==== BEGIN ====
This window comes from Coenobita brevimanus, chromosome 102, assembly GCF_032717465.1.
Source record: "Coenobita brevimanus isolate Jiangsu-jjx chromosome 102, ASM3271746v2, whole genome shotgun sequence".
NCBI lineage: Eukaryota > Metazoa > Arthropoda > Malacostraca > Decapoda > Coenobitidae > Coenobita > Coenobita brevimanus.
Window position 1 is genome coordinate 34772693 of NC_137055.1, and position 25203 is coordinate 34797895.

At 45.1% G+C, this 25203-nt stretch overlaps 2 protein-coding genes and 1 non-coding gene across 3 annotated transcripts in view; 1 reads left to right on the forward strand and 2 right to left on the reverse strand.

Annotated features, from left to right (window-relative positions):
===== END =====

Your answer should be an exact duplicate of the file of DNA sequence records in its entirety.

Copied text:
This window comes from Coenobita brevimanus, chromosome 102, assembly GCF_032717465.1.
Source record: "Coenobita brevimanus isolate Jiangsu-jjx chromosome 102, ASM3271746v2, whole genome shotgun sequence".
NCBI lineage: Eukaryota > Metazoa > Arthropoda > Malacostraca > Decapoda > Coenobitidae > Coenobita > Coenobita brevimanus.
Window position 1 is genome coordinate 34772693 of NC_137055.1, and position 25203 is coordinate 34797895.

At 45.1% G+C, this 25203-nt stretch overlaps 2 protein-coding genes and 1 non-coding gene across 3 annotated transcripts in view; 1 reads left to right on the forward strand and 2 right to left on the reverse strand.

Annotated features, from left to right (window-relative positions):